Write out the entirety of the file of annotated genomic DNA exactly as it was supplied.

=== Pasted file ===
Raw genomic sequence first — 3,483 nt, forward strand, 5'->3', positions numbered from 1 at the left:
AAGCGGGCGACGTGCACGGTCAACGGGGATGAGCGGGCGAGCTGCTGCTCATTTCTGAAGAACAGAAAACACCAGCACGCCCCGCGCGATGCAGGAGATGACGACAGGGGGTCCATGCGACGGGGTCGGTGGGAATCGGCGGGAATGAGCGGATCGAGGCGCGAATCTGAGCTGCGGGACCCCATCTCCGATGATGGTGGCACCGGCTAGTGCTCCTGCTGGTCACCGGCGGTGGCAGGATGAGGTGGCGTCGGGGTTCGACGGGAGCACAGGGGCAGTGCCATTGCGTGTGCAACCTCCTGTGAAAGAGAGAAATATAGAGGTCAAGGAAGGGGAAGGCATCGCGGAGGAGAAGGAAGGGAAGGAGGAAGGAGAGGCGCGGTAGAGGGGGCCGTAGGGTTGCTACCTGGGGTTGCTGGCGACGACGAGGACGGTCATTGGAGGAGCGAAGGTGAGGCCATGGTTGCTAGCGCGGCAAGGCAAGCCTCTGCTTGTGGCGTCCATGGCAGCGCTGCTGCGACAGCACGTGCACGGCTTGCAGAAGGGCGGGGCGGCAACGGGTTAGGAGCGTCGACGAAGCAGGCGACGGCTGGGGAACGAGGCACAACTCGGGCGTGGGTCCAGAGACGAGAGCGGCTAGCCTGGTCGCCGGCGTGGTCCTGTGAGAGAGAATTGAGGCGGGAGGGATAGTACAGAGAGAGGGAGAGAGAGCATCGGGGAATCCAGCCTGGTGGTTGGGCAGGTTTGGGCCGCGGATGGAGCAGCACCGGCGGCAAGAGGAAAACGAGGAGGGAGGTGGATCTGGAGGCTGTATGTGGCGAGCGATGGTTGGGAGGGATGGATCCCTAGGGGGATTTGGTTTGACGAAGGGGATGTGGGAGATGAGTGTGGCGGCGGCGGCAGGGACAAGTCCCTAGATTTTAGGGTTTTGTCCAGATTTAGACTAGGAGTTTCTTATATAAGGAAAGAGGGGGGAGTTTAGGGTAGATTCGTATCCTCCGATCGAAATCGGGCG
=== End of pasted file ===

Raw genomic sequence first — 3,483 nt, forward strand, 5'->3', positions numbered from 1 at the left:
AAGCGGGCGACGTGCACGGTCAACGGGGATGAGCGGGCGAGCTGCTGCTCATTTCTGAAGAACAGAAAACACCAGCACGCCCCGCGCGATGCAGGAGATGACGACAGGGGGTCCATGCGACGGGGTCGGTGGGAATCGGCGGGAATGAGCGGATCGAGGCGCGAATCTGAGCTGCGGGACCCCATCTCCGATGATGGTGGCACCGGCTAGTGCTCCTGCTGGTCACCGGCGGTGGCAGGATGAGGTGGCGTCGGGGTTCGACGGGAGCACAGGGGCAGTGCCATTGCGTGTGCAACCTCCTGTGAAAGAGAGAAATATAGAGGTCAAGGAAGGGGAAGGCATCGCGGAGGAGAAGGAAGGGAAGGAGGAAGGAGAGGCGCGGTAGAGGGGGCCGTAGGGTTGCTACCTGGGGTTGCTGGCGACGACGAGGACGGTCATTGGAGGAGCGAAGGTGAGGCCATGGTTGCTAGCGCGGCAAGGCAAGCCTCTGCTTGTGGCGTCCATGGCAGCGCTGCTGCGACAGCACGTGCACGGCTTGCAGAAGGGCGGGGCGGCAACGGGTTAGGAGCGTCGACGAAGCAGGCGACGGCTGGGGAACGAGGCACAACTCGGGCGTGGGTCCAGAGACGAGAGCGGCTAGCCTGGTCGCCGGCGTGGTCCTGTGAGAGAGAATTGAGGCGGGAGGGATAGTACAGAGAGAGGGAGAGAGAGCATCGGGGAATCCAGCCTGGTGGTTGGGCAGGTTTGGGCCGCGGATGGAGCAGCACCGGCGGCAAGAGGAAAACGAGGAGGGAGGTGGATCTGGAGGCTGTATGTGGCGAGCGATGGTTGGGAGGGATGGATCCCTAGGGGGATTTGGTTTGACGAAGGGGATGTGGGAGATGAGTGTGGCGGCGGCGGCAGGGACAAGTCCCTAGATTTTAGGGTTTTGTCCAGATTTAGACTAGGAGTTTCTTATATAAGGAAAGAGGGGGGAGTTTAGGGTAGATTCGTATCCTCCGATCGAAATCGGGCG